Synopsis of 2×07: Rick transfers his brain into a younger clone, then refuses to return to his old body. Jerry and Beth attend marriage counseling on another planet.
If there’s one thing that’s getting old about Rick and Morty, it’s the Beth-Jerry character dynamic. For one thing, they get stuck together too often, seemingly by default; out of the seven episodes so far this season, four have a Beth and Jerry subplot. That wouldn’t be a bad thing – after all, Rick and Morty spend basically every episode together – if they didn’t all follow the same arc of the two fighting over something until they eventually realize they’re right for each other, time and time again. I couldn’t believe how excited I got when Rick took Beth and Jerry away on his ship with them, leaving Morty and Summer on Earth, to see how their dynamic would transform with the universe’s biggest curveball added. And then he drops them off and returns to Earth. What a letdown.
He does so to follow Summer’s idea of inserting his brain into a smaller clone version of himself to enroll in the high school and help seek out a local vampire. When they track down the vampire in no time, Rick and Morty feel bummed because Tiny Rick became the most popular kid in school in no time, inherently boosting their own social statuses. Tiny Rick agrees to stay tiny a little bit longer to help them out, but Summer suspects Rick’s older body is dying while hung in stasis. She gets Tiny Rick expelled in hopes it’ll get him to switch back, but it only provokes him to publicly humiliate her and try to destroy the real Rick’s body. They stop him and finally pull off the transfer, and normal-sized Rick destroys a whole slew of clones in his basement.
Then, of course, there’s Beth and Jerry. Rick sends them to an off-planet marriage counseling session that boasts a 100% success rate. This company works by taking each person’s perceptions of the other and bringing it to life as a real-world monster, so they can duke it out right in front of their eyes. But when perception Jerry and perception Beth team up, they destroy the entire facility, leaving real Jerry and real Beth trapped there. Perception Beth captures real Beth and uses her to make an infinite number of perception Jerrys, which she plans to use to conquer the universe. Jerry comes to save the day, changing Beth’s perception of Jerry and creating an army of stronger, braver Jerrys to fight the other ones. At this point it gets too complicated to describe in text, so let’s just say they make it out alive, and they agree – in the most honest and fulfilling ending to one of these stories yet – to maintain their marriage “as least until Morty has graduated high school.”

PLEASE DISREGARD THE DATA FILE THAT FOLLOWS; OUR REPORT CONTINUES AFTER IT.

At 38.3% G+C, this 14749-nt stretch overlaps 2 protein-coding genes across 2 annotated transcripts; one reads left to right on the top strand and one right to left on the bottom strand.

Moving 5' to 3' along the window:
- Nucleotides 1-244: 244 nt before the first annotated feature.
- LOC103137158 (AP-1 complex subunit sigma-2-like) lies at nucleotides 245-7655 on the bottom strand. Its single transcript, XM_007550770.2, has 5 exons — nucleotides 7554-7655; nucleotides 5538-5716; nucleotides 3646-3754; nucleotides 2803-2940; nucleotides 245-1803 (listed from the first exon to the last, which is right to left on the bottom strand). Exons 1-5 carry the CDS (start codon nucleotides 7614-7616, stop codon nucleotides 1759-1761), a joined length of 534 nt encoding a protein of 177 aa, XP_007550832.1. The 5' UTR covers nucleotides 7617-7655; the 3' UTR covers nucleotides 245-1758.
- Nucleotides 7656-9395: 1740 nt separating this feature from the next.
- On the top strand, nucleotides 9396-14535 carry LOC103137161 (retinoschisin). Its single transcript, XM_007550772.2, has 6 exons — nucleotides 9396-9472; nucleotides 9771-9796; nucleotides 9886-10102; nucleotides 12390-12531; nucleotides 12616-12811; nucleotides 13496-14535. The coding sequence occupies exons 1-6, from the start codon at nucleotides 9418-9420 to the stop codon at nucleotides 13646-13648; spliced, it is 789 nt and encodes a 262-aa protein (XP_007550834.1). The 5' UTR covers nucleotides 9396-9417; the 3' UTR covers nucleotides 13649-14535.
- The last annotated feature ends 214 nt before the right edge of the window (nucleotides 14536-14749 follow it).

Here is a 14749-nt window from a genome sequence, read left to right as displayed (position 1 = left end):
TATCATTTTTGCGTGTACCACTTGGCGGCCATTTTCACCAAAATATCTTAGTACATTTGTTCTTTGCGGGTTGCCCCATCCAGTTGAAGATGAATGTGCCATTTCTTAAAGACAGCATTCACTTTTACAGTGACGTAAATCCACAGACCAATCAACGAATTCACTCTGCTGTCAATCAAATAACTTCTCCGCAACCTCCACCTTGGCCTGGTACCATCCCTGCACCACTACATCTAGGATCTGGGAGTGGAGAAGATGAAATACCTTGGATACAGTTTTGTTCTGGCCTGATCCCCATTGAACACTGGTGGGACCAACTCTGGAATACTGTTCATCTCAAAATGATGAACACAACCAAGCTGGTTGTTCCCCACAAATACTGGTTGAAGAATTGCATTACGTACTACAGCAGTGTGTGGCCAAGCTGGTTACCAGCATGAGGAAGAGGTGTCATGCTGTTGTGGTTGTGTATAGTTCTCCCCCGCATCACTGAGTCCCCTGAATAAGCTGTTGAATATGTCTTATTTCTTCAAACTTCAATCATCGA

On a thematic level, both plots fall a bit flat. Rick’s brain knows his old body is dying, but Tiny Rick can only express how he really feels through his teen angst in dances and doodles, so those are the only chances real Rick can speak. It’s a clever idea, but that’s really all there is to it, and the episode explains the whole thing for us.
The Beth-Jerry story has better stuff going on that level. The scene in which Jerry and perception Beth actually become more dangerous when they’re “codependent,” and that in which the various perceptions of Jerry literally fight one another, work great thematically. But it comes at the cost of some of the logic of the plot. Why exactly is this violent, deeply metaphorical method of therapy so successful? And the eventual conclusion – when Jerry makes Beth’s ideal perception of him create his perception of Beth, which is a goddess and apparently makes no goddamn sense to type – may get them out of the conflict, but why does it solidify their relationship? These details unfortunately fall by the wayside.
But on a humor level? What a fantastic episode. When the school vampire turns out to be Coach Feratu? When they finally bring out Tiny Rick’s inner angst in full by playing Elliot Smith for him? When Jerry’s proud claims of his heroism don’t inspire powerful warriors, but a series of Jerrys that wear t-shirts with his own face on them and continuously pat each other on the back? All absolutely classic, which makes this episode a win overall.